New Malta national coach Tom Saintfiet was unveiled to the media during a press conference at the MFA Headquarters, Ta’ Qali on Friday.
MFA President Norman Darmanin Demajo announced that the Executive Committee had agreed to hand Saintfiet a two-year contract which will cover the UEFA Nations League which will be held next year and the European Qualifiers leading to the EURO 2020 which will be played in 2019.
The forty-four year old Belgian started his coaching career at the age of twenty-four and throughout his career, Saintfiet coached the Qatar Under-17 national team, Namibia, Zimbabwe, Ethiopia, Yemen, Malawi, Togo, Bangladesh and Trinidad and Tobago. He also coached a number of other teams at club level, namely Satellite FC (Guinea), Stormvogels (Netherlands), Al Ittihad SC (Qatar), BV Cloppenburg (Germany), FC Emmen (Netherlands), RoPS (Finland), Shabab Al Ordon (Jordan), Young Africans (Tanzania), KV Turnhout (Belgium) and FS Stars (South Africa)
His most successful spell was as national coach of Namibia between 2008 and 2010. Saintfiet started very successfully with Namibia by beating Comoros and Malawi and playing a draw against Lesotho in the Cosafa Senior Challenge Cup in South Africa in July 2008. Namibia were eliminated from the Quarter Final at the hands of subsequent winner and host South Africa. They also managed to defeat Zimbabwe in a 2010 FIFA World Cup qualifier. Under Saintfiet’s leadership, Namibia rose 34 places in the FIFA rankings.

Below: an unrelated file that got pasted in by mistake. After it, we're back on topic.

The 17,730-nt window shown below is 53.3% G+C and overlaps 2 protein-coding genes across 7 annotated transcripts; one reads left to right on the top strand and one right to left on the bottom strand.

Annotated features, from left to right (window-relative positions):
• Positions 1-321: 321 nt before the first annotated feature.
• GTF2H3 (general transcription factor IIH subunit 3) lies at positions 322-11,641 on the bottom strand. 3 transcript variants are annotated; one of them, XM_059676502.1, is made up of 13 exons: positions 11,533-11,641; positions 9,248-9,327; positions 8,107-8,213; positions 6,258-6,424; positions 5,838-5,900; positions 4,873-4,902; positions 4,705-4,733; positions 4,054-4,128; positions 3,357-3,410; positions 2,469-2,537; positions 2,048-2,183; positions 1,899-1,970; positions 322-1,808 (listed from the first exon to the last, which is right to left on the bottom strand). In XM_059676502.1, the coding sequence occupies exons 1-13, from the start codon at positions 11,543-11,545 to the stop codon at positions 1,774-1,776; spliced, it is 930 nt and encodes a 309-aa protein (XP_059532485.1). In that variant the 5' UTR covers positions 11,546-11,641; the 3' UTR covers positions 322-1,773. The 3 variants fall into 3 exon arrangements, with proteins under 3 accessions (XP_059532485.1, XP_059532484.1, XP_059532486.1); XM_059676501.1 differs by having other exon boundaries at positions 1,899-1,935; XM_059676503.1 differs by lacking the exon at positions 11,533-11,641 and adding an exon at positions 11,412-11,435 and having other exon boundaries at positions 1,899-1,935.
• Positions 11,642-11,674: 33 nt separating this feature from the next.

Darmanin Demajo thanked Pietro Ghedin for the services rendered over the almost six-year period and said it was not an easy task to appoint a new coach since the association was seeking someone who went beyond the traditional role of just a team selector. The MFA President said that the association wanted a person who would take a full-time hands-on employment with a number of additional duties, including direct involvement in scouting of players eligible to play for the national teams; full collaboration with the MFA Technical Director in all aspects of the technical sector including coach education; supervision of sessions by MFA staff at National Sports School and the establishment of stronger relationship with clubs, especially those who provide players for the national teams.
“For this reason, he was the preferred candidate as he held the right credentials and experience,” said Darmanin Demajo who also confirmed that his first game will be the friendly match against Estonia in programme next month.
Tom Saintfiet said he was very honoured and proud to be the new Malta coach, saying “This is a long-term ambition for me.”
He revealed that he had visited Malta for the first time in 2005 but the first contact was established in 2010 when he spoke to Norman Darmanin Demajo. He said he had an interest in the country which he described as being “a football country which suited me – an underdog country.”
He said he kept the contact through these years and now seven years later, he got the the opportunity to take over the Malta national team.